French Folk Techniques Transformed into Contemporary Art
Written by Betty Ann Brown
Circular shields pierced with tiny holes and adorned with ribbons, beads, and colored threads. Surreal Tree Women sparkling with tiny points of light. Decorative fields of dense designs, unfolding over undulating surfaces of paper and pattern. Marthe Aponte’s art is visually delightful and conceptually intriguing.
Aponte came to artmaking relatively late in her career. She had always drawn and painted but it was not until 2000–after she retired from her position as a language professor–that she found time to focus on her creativity. She was drawn to the historic French tradition of picote: the creation of images by perforating thick paper with needles and awls. Some of her images are figurative, such as the large Joshua Tree flanked by two females representing the mythological Fates. Other compositions are largely abstract, like her recent black shields adorned with spidery flowers and serpentine leaves.
In terms of content, Aponte’s work ranges from decorative abstractions to multivalent figural compositions. She deploys motifs from European traditions–martial symbols, landscape and still life details, mythic figures from Ancient Greece–alongside ornamental designs from the visual vocabularies of India and the Islamic world. Many of her picote compositions refer to nature, from Tree Women (female torsos with arboreal arms and legs, e.g., Mujer Arbol), to fluttering feathered creatures (Birds), to clusters of flowers (Secret Garden, Garden of Delight). She allows fashionable ensembles to stand in for women (Looking for the Most Immaculate Dress) and exploding blossoms to represent goddesses (Mother Durga).
Formally, Aponte’s recent black shields contrast lines and dots “drawn” by white thread with subtle crimson areas created by stitched red yarn. The circular formats of the shields recall defensive armaments (i.e., the shields carried by soldiers) as well as heraldic crests, badges, and other military insignia. Beyond that, the circular shape alludes to all cyclic movement, to notions of totality and wholeness, and to timelessness and eternity. One of the statements most often attributed to the Egypto-Greek writer Hermes Trismegistus is “God is a circle whose centre is everywhere and whose circumference is nowhere.”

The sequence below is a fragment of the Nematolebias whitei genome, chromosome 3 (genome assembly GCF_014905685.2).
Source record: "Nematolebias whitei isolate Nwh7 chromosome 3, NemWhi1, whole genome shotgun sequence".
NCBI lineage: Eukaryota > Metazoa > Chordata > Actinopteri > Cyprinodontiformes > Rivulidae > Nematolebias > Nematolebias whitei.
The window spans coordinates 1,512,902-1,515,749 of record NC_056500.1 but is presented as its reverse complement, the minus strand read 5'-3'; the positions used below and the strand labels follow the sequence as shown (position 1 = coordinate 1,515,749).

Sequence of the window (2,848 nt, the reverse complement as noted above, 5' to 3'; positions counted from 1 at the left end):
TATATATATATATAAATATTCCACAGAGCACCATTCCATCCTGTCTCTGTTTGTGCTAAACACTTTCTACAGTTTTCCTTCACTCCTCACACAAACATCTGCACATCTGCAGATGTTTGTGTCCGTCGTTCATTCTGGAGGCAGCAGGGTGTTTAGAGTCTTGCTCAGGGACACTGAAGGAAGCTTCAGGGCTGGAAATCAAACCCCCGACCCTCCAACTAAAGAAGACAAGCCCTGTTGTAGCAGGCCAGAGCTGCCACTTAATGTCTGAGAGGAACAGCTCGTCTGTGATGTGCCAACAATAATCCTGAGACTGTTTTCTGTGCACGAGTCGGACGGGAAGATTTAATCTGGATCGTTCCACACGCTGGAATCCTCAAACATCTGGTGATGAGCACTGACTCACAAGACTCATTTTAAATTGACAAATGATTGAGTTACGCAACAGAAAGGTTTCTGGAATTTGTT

Since the Renaissance, European painters have preferred rectangular formats, conceiving of the framed area as a window into an ideal world. But some masters–Raphael comes to mind immediately–also produced round compositions called tondos, from the Italian rotondo. (Think of Raphael’s Madonna della seggiola from 1513-14.) Circular compositions in relief sculpture were called “roundels.” (Think of Andrea della Robbia’s ceramic masterpiece, the Madonna and Child with Cherubin from 1485.) Aponte’s shields lie somewhere between tondos and roundels. Initial viewing suggests they are flat like paintings, but closer inspection reveals their dimensional variations, making them resemble shallow relief sculptures.
Many of Aponte’s compositions employ bilateral symmetry. Her Rising Sun surrounds a central disc with serpentine blue “rays.” Her Non-Identified Object involves two layers: a central white doorway that opens to reveal mysterious red and black worlds behind it. Gate to Paradise is a doorway to a realm of arcs of beads and sequins that make the entire surface twist and spiral. The Dress and its Demons is a vintage garment (perhaps the 1940s?) entwined in a ring of pale, devilish creatures.
Other parts of Aponte’s oeuvre reject symmetry in favor of paisley-like patterns. Originally from Persia, paisley became popular in the West in the 18th and 19th centuries after being adopted into East Indian textiles. Her Mashrabya is named after Islamic latticework windows. A large vertical piece covered with interlocking curves and curls, it has a pointed top like a Gothic arch. Other pieces have overall patterns animating their surfaces: the knot-like textures of Gone With The Wind, the lushly overgrown world of Secret Garden.
It is remarkable that with such limited means–paper pierced with holes, tiny stitches, beads, and sequins–Aponte can generate such widely differing tactile surfaces. The enchanting folk art appeal of picote allows this artist to grapple with cultural concepts anchored in the present moment. Raven shields of power. Discs of divinity. Windows and doors into other realms. Aponte’s art takes us to visual worlds of peace and pleasure.
German philosopher Walter Benjamin wrote, “Art teaches us to see into things. Folk art and kitsch allow us to see outward from within things.” Aponte’s picote works–canny combinations of fine and folk art practices–do both.